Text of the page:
1. DO NOT take it personally. Take it professionally. taking it personallyRespond from either a neutral stance or seek an objective mentor’s suggestion for response. Of course, you are passionate about the line of work you are in and the services you offer as you have chosen to embark on making a living pursuing such. To be challenged may internalize quickly as “not good enough” which can hurt our pride. Leave pride out of it if possible and bring COMPASSION in. If you are truly passionate about what you do and those who help you co-create your dream (your customers) respond back from that emotional space. This way, your response gives value to their opinion. What’s even better, is if you can respond in a humorous, lighthearted manner such as JCPenny did in the example below.


    1. DO NOT bribe or threaten your customers for positive or negative reviews online. That’s just downright shady. Additionally, this will most likely get your account suspended or terminated from the outlet.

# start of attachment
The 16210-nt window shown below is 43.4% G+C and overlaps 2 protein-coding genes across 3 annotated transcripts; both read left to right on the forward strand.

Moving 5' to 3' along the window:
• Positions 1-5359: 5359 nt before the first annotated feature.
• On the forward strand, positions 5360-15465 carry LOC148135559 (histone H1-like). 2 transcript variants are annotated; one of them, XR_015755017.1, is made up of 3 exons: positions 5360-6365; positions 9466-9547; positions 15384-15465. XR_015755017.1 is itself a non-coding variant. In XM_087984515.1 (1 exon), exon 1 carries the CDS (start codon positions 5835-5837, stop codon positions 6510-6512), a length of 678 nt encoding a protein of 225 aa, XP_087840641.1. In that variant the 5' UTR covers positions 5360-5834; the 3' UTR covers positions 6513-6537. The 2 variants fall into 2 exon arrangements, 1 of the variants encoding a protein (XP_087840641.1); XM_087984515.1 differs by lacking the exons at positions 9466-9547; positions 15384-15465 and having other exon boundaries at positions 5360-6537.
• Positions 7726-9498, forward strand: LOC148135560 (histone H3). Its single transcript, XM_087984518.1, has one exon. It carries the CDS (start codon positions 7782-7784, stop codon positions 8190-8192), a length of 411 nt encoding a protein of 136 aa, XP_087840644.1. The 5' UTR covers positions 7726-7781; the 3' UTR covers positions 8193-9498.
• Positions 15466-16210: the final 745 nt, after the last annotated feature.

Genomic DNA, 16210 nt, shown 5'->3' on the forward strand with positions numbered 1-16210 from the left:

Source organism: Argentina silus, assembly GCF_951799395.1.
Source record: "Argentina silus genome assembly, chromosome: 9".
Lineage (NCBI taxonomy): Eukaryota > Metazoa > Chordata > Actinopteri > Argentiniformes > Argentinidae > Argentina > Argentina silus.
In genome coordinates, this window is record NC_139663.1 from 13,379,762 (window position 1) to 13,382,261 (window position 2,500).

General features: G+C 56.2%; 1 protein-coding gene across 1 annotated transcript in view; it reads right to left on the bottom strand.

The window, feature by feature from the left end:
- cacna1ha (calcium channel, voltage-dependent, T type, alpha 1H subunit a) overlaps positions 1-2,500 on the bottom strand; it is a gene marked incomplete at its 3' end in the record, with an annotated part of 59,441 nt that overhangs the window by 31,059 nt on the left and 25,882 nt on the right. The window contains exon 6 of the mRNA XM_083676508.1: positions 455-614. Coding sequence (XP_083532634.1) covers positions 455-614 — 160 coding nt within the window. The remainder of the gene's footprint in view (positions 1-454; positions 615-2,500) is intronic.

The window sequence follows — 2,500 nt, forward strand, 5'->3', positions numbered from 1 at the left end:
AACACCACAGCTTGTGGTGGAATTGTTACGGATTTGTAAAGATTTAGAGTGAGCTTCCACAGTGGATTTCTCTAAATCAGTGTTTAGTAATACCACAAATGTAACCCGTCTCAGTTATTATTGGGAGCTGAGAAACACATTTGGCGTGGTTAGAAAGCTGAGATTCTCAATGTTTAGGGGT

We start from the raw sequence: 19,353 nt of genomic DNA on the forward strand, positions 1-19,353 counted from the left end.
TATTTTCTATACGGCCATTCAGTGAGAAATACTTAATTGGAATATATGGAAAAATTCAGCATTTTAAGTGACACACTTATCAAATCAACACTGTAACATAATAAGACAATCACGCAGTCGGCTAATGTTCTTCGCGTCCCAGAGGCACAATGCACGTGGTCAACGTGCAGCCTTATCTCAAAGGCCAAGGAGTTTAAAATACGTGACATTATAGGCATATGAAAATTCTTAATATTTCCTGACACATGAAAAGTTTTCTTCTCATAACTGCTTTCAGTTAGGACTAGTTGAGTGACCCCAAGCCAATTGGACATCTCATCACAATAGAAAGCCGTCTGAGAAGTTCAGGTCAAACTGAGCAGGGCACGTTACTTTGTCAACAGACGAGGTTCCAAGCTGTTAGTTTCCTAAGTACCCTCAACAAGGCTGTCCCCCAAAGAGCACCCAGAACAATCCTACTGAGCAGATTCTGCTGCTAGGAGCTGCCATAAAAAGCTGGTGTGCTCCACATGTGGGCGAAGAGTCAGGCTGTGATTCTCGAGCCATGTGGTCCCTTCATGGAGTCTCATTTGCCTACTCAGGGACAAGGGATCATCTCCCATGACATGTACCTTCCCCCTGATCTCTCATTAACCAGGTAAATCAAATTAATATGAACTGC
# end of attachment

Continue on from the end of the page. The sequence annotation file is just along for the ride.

Businesses such as this need to wake up and realize that the success of their business ultimately depends on the customer. See negative reviews or comments as an opportunity to save your brand’s reputation and build a rapport with on-lookers, as well as, increase higher ratios of retention with the customers you respect through corrective attempts. This is what makes social media such a long term investment. It takes time to build trust with your customers. In the long run, social media pays off when you know how to optimize its resources and capabilities.


    Written by StevieAnne Petitt, branding strategist, and Alyssa Guzman, social media manager.

    The Art and Science of Social Media

    The Art & Science of Social Media